She didn’t need to finish the sentence. She just smiled.
‘I have the best mom in the world’
Shortly after Rich died, Bobbie sat down with Jon and Chris to talk to them about what their dad had taught them.
“Their dad was a very joyful person, and he taught them how to laugh and how to appreciate life. That’s huge, how do you compare to that?”
But when she asked the boys what she had taught them, she got a much different answer, words that essentially motivated her do something bigger with her life.
“They said, ‘Well, Mom, you taught us how to survive.’ I was devastated. I know it’s not a bad thing, but it struck such a chord with me. “I don’t want that to be my end story.”
Her younger son, Chris, 27, remembers that conversation years ago, and even though he didn’t realize she had taken their answer a different way, he still wishes he would’ve elaborated on the word.
“When I say survive, I mean she’s taught me how to live,” Chris says. “Mom quintessentially taught me how to survive as a person and how to be a brother, a husband, a friend.”
As for her older son, Jon, 29, he considers any answer he gave to anyone’s questions within six months of his dad’s death “null and void. I was 18 years old, getting ready to graduate high school, and my world as I knew it had been torn from its roots.
“It took me probably five years to establish a new normal.”
Jon reiterates now that his mom taught him strength. “If and when things get tough, you need to have faith and just put one foot in front of the other, take things day-by-day and make the best out of what your situation might be. Because there will be a dawn to your current darkness.”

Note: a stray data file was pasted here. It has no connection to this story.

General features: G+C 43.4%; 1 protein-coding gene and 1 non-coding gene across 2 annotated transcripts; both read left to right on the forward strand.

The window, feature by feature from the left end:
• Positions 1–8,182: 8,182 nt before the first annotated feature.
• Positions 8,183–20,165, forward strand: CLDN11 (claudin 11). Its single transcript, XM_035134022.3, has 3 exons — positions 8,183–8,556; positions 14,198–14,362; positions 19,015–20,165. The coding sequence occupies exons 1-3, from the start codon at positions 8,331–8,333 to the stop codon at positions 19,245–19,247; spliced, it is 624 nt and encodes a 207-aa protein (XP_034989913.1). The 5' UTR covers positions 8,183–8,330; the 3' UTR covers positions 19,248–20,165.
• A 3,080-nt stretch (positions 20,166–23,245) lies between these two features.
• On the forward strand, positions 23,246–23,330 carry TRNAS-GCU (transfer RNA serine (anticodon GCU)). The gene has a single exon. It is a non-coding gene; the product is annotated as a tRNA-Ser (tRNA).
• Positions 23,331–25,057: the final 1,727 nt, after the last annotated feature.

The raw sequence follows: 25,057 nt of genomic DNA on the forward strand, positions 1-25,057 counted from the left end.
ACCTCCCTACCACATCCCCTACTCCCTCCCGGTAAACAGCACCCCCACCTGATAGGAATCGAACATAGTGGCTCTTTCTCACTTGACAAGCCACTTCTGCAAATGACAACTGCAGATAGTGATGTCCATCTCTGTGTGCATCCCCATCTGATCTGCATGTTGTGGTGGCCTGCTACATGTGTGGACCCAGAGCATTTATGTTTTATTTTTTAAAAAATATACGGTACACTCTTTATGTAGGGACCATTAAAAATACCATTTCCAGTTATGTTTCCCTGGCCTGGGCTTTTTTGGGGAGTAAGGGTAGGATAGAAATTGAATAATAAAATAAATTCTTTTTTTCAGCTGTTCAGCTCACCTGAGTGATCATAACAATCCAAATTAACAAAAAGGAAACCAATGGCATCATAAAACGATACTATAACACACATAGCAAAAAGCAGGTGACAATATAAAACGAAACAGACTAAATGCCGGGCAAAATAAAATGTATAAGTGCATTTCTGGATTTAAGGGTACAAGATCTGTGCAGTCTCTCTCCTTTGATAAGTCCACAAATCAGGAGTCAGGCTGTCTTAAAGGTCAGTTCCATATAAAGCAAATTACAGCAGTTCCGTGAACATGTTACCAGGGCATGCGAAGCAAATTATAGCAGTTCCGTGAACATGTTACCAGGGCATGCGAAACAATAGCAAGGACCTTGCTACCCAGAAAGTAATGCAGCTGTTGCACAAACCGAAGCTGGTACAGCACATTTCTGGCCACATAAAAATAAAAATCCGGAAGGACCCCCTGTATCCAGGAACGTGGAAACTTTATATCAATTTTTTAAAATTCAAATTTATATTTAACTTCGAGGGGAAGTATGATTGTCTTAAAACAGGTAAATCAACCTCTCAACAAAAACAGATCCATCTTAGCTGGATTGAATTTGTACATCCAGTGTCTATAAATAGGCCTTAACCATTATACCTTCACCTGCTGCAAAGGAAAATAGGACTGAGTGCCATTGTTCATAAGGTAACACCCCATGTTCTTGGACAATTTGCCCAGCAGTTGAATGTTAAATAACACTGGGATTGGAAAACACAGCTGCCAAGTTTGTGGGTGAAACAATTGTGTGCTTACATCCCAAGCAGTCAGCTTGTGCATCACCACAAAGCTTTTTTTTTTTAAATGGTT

Chris agrees that being a teenager when they lost their dad made the grieving that much more sensitive. He was 16 years old. “There was a lot of potential there for me to not be the greatest person, but with Mom at the helm, she helped guide me to where I am today.”
Jon continues that Bobbie taught them honesty, patience, to appreciate the little things and compassion.
“There are a couple people in Mom’s life who sometimes ask a lot of her,” Jon says. “I have asked her why and how she can deal with this all the time. She always just shrugs and says, ‘Because we need to take care of the people in our world.’ ”
Jon says he probably wouldn’t be where he is today without Bobbie’s teachings and guidance. “I have no doubt that I have the best mom in the world.”
Chris agrees, and to be clear, “When I said survival, I meant the essence of life.”
Keeping focus on the purpose
Chris loves seeing his mom thrive in her community today.
“She always told us growing up that we could do whatever we want. ‘Do what makes you happy,’ she would say. And now, she’s finally happy, too,” he says.